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I Think You're Interesting

I Think You’re Interesting is a weekly interview podcast hosted by Vox critic at large Todd VanDerWerff, featuring both well-known and more obscure figures from the worlds of the arts, entertainment, and pop culture. Each week, guests will dive into...

I Think You’re Interesting is a weekly interview podcast hosted by Vox critic at large Todd VanDerWerff, featuring both well-known and more obscure figures from the worlds of the arts, entertainment, and pop culture. Each week, guests will dive into their influences, their inspirations, and their careers, in frank, uncensored fashion.

I Think You’re Interesting is a weekly interview podcast hosted by Vox critic at large Todd VanDerWerff, featuring both well-known and more obscure figures from the worlds of the arts, entertainment, and pop culture. Each week, guests will dive into their influences, their inspirations, and their careers, in frank, uncensored fashion.
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I Think You’re Interesting is a weekly interview podcast hosted by Vox critic at large Todd VanDerWerff, featuring both well-known and more obscure figures from the worlds of the arts, entertainment, and pop culture. Each week, guests will dive into their influences, their inspirations, and their careers, in frank, uncensored fashion.




Bill Nye, on becoming the Science Guy and Saving the World

If you don't hear the words "Bill Nye" and automatically fill in, mentally, "the Science Guy" (ideally with the exact right tune and rhythm from his old theme song), then you probably weren't alive during the 1990s, when Nye's series (Bill Nye the Science Guy, naturally) became a hit with kids, parents, and teachers throughout the country. A former engineer and stand-up comedian, Nye's ability to blend introductions to scientific concepts with goofy humor made him a favorite. Since that...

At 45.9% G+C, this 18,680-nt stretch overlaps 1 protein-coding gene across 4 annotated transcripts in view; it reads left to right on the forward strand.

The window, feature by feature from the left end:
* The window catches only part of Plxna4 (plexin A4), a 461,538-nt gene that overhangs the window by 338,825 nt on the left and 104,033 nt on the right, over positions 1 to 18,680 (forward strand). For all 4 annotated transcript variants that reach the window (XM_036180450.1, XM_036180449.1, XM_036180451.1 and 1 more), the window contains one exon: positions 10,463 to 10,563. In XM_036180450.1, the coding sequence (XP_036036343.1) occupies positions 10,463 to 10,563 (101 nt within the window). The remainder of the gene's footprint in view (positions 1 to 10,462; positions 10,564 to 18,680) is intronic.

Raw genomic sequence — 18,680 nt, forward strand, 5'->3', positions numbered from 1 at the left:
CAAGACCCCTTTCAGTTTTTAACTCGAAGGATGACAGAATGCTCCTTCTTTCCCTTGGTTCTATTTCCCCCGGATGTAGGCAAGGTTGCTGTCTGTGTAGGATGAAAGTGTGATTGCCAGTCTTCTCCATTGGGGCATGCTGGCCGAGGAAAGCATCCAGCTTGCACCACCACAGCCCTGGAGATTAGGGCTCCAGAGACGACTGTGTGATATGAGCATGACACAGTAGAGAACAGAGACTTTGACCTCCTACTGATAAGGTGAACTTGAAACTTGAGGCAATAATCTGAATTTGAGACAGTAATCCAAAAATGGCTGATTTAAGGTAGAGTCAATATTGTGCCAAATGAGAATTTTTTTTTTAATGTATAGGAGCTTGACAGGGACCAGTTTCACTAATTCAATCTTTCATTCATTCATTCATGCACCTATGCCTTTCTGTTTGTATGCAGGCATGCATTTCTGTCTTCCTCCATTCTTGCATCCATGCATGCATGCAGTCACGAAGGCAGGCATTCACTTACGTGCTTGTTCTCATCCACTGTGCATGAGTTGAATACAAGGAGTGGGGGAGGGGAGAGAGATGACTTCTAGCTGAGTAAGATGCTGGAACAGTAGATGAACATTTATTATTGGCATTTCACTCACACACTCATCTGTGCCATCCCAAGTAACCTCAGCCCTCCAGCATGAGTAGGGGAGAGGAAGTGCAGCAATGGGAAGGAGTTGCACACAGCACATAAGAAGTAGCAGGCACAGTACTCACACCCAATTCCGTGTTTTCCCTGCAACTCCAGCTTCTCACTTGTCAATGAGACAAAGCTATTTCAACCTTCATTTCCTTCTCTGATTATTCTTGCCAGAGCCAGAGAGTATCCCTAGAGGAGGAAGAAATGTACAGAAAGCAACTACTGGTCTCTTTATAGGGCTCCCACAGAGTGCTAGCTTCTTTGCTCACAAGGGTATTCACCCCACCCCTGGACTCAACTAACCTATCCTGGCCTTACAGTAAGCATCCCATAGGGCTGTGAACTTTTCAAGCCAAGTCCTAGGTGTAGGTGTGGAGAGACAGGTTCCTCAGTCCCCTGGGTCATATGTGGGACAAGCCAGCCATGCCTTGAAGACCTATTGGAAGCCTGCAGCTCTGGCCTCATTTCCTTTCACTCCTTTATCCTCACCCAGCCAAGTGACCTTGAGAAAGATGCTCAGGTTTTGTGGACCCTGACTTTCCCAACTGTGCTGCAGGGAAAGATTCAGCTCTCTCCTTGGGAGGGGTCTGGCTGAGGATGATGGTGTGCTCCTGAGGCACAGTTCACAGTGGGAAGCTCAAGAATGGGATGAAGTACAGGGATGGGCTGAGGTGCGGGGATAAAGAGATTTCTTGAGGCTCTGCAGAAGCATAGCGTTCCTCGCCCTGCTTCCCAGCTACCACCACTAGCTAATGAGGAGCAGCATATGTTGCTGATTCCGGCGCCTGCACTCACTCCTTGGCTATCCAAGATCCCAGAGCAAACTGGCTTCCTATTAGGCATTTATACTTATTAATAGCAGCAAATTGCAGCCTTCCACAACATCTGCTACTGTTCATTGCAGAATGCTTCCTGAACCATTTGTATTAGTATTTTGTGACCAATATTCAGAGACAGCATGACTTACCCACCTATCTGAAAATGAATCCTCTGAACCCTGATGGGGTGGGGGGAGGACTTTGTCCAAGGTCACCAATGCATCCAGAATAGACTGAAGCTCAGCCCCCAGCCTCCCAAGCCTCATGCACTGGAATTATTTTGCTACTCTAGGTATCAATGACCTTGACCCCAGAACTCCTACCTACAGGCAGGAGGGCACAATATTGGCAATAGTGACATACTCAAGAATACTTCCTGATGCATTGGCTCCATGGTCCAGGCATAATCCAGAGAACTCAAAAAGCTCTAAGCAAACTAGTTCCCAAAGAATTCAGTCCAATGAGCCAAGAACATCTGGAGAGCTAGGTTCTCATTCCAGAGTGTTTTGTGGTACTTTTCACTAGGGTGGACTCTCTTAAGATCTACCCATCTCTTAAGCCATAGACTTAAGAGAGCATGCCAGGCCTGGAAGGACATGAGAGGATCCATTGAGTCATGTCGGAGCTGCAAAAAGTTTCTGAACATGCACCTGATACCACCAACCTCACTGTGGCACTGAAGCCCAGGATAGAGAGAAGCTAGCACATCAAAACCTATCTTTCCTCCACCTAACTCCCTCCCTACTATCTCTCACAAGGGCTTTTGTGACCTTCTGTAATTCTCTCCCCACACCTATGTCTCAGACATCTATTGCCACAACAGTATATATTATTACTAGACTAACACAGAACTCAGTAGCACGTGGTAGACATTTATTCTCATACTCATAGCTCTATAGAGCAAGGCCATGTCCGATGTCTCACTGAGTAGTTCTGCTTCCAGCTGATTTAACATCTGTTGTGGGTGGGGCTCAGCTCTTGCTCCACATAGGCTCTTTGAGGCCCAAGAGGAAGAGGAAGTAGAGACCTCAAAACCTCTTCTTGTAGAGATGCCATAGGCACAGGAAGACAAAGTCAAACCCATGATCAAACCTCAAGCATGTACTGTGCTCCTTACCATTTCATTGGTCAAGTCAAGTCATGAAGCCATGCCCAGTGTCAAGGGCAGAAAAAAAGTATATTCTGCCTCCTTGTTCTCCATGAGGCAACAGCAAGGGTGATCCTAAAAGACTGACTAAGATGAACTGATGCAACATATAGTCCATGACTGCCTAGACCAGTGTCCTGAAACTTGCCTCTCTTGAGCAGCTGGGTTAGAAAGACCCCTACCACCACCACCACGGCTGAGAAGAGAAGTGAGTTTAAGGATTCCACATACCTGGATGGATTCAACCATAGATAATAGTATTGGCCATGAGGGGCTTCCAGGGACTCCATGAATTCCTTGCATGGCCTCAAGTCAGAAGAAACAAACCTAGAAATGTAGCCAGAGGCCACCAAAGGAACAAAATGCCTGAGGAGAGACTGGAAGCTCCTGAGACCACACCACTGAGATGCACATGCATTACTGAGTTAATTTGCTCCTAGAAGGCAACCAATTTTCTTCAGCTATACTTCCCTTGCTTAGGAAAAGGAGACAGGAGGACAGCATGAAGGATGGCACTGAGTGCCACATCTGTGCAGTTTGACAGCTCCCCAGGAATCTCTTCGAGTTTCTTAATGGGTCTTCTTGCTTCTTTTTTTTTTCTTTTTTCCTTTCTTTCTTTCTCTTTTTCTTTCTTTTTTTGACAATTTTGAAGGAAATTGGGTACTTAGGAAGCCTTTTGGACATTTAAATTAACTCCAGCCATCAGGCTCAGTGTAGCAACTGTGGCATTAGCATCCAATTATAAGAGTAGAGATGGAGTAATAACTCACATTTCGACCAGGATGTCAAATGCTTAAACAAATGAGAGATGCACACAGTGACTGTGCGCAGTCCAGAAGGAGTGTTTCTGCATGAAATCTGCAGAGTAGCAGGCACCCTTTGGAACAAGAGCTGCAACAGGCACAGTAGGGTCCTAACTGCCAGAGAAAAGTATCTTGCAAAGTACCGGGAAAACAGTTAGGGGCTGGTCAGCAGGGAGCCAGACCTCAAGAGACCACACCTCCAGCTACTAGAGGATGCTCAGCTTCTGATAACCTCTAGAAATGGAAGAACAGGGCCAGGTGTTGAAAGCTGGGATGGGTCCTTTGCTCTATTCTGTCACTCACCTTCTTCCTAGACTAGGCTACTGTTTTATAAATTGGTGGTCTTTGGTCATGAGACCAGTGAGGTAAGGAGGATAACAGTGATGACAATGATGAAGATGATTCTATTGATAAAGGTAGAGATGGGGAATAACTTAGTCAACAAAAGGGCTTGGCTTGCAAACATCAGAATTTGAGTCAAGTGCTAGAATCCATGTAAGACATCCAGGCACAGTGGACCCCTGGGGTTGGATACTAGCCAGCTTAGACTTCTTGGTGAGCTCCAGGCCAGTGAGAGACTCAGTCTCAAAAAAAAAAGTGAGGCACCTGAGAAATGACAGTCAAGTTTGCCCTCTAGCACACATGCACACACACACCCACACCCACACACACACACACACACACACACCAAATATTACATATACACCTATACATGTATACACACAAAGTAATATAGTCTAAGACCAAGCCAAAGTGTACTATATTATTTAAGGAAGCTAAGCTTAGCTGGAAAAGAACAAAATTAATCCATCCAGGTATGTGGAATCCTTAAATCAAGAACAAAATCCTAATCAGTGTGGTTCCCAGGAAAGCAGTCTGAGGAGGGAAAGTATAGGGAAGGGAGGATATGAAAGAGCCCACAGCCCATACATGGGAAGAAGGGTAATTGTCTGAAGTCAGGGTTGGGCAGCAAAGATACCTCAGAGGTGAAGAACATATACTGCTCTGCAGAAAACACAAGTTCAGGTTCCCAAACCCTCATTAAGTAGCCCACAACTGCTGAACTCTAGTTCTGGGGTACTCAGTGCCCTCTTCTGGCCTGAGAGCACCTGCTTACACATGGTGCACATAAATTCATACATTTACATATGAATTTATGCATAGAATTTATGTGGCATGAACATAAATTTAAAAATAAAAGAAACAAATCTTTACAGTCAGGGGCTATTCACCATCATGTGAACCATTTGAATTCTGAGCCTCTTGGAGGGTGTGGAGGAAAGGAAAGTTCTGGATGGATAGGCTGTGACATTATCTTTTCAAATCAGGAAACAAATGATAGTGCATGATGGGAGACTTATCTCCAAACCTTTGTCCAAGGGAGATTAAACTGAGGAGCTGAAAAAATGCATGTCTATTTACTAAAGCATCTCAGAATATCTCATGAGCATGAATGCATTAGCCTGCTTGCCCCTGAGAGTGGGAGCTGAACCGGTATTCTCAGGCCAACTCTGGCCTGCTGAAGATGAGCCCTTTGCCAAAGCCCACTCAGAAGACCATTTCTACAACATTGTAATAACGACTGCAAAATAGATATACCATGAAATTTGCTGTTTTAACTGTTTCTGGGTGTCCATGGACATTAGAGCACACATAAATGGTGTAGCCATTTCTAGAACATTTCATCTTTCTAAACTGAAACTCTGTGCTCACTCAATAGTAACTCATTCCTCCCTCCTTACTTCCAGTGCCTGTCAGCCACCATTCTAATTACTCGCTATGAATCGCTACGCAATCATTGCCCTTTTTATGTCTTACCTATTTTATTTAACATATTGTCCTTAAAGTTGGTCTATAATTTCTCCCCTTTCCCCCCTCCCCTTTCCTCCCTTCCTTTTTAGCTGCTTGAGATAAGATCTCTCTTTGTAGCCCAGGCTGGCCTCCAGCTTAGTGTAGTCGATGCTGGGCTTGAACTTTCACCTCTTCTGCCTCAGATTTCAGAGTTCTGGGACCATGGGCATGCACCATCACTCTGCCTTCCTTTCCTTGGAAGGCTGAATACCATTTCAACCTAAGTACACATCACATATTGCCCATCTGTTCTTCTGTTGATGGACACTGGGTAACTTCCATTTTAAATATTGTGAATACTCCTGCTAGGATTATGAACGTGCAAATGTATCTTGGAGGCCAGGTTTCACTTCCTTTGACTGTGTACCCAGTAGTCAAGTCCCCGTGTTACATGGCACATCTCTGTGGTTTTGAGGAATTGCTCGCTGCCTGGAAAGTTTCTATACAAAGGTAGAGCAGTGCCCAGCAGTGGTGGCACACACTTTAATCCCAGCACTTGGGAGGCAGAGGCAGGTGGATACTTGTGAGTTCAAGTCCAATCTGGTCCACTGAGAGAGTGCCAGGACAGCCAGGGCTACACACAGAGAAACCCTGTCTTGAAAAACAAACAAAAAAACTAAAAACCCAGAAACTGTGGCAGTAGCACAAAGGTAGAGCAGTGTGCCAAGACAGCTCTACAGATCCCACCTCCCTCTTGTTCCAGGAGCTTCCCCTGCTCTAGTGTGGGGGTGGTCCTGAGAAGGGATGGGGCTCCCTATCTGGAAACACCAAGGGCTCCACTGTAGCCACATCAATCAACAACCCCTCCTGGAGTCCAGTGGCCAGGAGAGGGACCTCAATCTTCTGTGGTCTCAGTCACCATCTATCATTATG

Designing the worst workplace in the world. (Only for a TV show. Don’t worry.)

Comedy Central’s Corporate is a deep, dark dive into American corporate life that is one of the most promising new comedies to debut in years. Set in the nondescript but completely soulless corporation Hampton DeVille, Corporate finds dark yet incredibly funny humor in the concept of just trying to survive within the sorts of corporate structures many of us work in every single day. The series was co-created by Matt Ingebretson and Jake Weisman (with series director Pat Bishop), and...


The "I Think You’re Interesting" Oscars Spectacular

Todd loves the Oscars, so this week's episode features not just one but two Oscar nominees from this year's crop. First, Todd talks with Vox film critic Alissa Wilkinson about the year's biggest prizes. Then he's joined by Julian Slater, the Oscar-nominated sound designer and sound editor of the action-musical Baby Driver. Julian tells Todd all about crafting the sonic world of one of 2017's most ambitious aural experiments, then he explains the difference between the Sound Mixing and...


Bonus: Today, Explained. "Black Panther Is the Most Important Movie of 2018"

Our Bonus episode today is a new show from Vox.com called Today Explained, which comes out Monday through Friday. It's going to tell you all about what happened in the news that maybe you didn't know about. It's got a great team of people working on it, and I wanted you to get a chance to listen to one of their first episodes. So here's Today, Explained's edition from earlier this week, all about the movie Black Panther (which we covered this week in our episode with the movie's costume...


Love the look of Black Panther's Wakanda? Meet the woman who designed its costumes.

If you've seen Marvel's new movie Black Panther, you know that one of the best things about it is its use of costumes and sets not just to create the fictional world of Wakanda, but also to tell little stories about its history and culture in every single frame. Just looking at this movie, which opened to the second-biggest four-day box office in film history, is half the fun. That's why for the first episode in a post-Black Panther world, we wanted to talk to Ruth Carter, the designer of...